I love Elizabeth Pantley, and I've loved her for a long time. I recommend the no cry sleep solution at LLL meetings all the time, because of it's coverage of the vast middle-ground beteween all night giving and all night giving up. If there was one parenting guru I would light a torch for and follow, it would be her.
So when I found out there was going to be a blog tour for a Pantley discipline book, The No-Cry Discipline Solution, I begged for a spot. I would have read it anyway, I'm sure, even though I really hate discipline books for the same reason Casey does. they make me feel like the worst mother on earth. I lose my temper. I yell. I say things that I won't catalogue here, because they make me feel sick inside. I trust Elizabeth Pantlely to 1. understand and 2. lead me away from the path of darkness.
As soon as I got the book in the mail I opened it randomly, so it could reveal its wisdom to me in a mystical, biblical way. And lo, it did. The page I opened up to was comically useful: detailing a fight we have almost daily getting out of the house for school. "we're leaving!" "no we're really leaving now!!" "where the hell are your shoes? how many times do i have to to tell you to put your shoes on? why do'nt you ever listen to me?" "okay, i'm leaving without you!!" yeah. I'm a great mom.
Anyway, the page I opened up to had a heading on it "think it, say it, mean it, do it". it's so simple: don't say you're ready to leave until you actually are ready to leave, don't get sidetracked on your way out the door (for me, that means having keys and/or wallet in hand before any words are spoken) when you're ready to leave, don't lose your freaking head over it, just do it. Do it often enough, and the kid will learn that you mean what you say.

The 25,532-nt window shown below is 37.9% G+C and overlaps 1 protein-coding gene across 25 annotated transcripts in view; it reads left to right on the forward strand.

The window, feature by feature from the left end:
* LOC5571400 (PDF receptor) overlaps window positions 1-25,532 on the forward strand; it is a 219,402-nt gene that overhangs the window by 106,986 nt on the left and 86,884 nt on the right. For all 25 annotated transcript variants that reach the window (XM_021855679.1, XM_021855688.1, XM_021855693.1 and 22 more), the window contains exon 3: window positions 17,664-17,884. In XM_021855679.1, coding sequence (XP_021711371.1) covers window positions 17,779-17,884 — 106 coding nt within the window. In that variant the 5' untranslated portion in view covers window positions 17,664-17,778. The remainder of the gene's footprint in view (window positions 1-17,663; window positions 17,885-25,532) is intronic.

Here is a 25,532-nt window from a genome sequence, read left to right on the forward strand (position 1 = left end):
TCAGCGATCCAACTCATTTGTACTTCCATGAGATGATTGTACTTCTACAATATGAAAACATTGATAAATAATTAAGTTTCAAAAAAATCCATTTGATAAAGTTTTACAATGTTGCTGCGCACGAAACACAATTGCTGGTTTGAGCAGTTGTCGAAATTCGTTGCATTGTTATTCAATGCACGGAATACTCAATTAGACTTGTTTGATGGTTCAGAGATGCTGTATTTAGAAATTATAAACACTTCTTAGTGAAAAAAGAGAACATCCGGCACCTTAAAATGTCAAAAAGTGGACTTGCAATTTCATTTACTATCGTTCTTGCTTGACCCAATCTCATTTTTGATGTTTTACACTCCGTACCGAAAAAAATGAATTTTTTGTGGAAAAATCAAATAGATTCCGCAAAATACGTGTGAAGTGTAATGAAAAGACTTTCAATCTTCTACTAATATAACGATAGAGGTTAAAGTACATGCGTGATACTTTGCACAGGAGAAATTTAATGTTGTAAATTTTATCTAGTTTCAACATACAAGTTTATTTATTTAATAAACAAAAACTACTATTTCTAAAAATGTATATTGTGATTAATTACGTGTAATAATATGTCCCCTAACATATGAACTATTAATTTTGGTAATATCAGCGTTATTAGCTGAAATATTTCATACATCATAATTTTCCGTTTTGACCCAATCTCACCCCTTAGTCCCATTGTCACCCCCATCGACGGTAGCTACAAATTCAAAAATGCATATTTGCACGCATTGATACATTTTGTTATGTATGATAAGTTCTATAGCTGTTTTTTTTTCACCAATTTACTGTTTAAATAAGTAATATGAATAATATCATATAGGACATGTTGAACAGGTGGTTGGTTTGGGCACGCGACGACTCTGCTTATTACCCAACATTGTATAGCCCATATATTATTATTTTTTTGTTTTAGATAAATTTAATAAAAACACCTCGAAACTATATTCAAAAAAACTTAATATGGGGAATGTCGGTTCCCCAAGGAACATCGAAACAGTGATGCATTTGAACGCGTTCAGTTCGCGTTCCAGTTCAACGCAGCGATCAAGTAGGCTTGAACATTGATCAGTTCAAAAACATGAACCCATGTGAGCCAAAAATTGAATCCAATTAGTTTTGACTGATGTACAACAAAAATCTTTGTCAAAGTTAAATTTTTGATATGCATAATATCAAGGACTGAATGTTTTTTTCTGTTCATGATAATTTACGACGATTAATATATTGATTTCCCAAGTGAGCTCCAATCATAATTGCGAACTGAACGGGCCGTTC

Naomi has learned that when I say it's time to go it doesn't really mean anything. I'm a scattered individual, and I'm "almost ready to leave" when i'm looking for one shoe, hunting for my keys, fixing a snack for later. She knows "almost time to go" is a mushy, hazy statement. She's a smart girl. And I"m a little ashamed that such an obvious "say what you mean, mean what you say" directive should have so much impact on our daily lives, but it did. Mornings have been much smoother since the arrival of this book.
Further perusal revealed a menu of solutions, much like the No-Cry Sleep Solution. They are all basic, simple things that respect both parent and child. Instead of being based in control, they are based in respect. It's the kind of "duh" things you know in your head but lose access to in the heat of the moment.
In the desperation to correct the misbehavior I can rush toward a punishment, and Pantely reminds me that this isn't necesary: Naomi will learn more about my anger that she will learn about her behavior, taking the space I need and waiting until I am calm and rational doesn't silently condone whatever behavior I wanted to correct. I can come back after I have collected myself to administer the needed discipline. Children aren't like dogs: disciplline doens't have to be immediate and swift in order to be retained.
I love her idea that time-outs are not punishment as much as they are a tool to help everyone cool off and think. In our house, time outs are something that we all need from time to time. While Naomi doesn't like time-outs, she might acknowlege that she needs one in order to settle herself down. She sees me take my time outs, and when she notices me getting a little frayed at the edges, she tells me to take one. I only wish I could get away with the 29 minute time out, one minute per year of my age.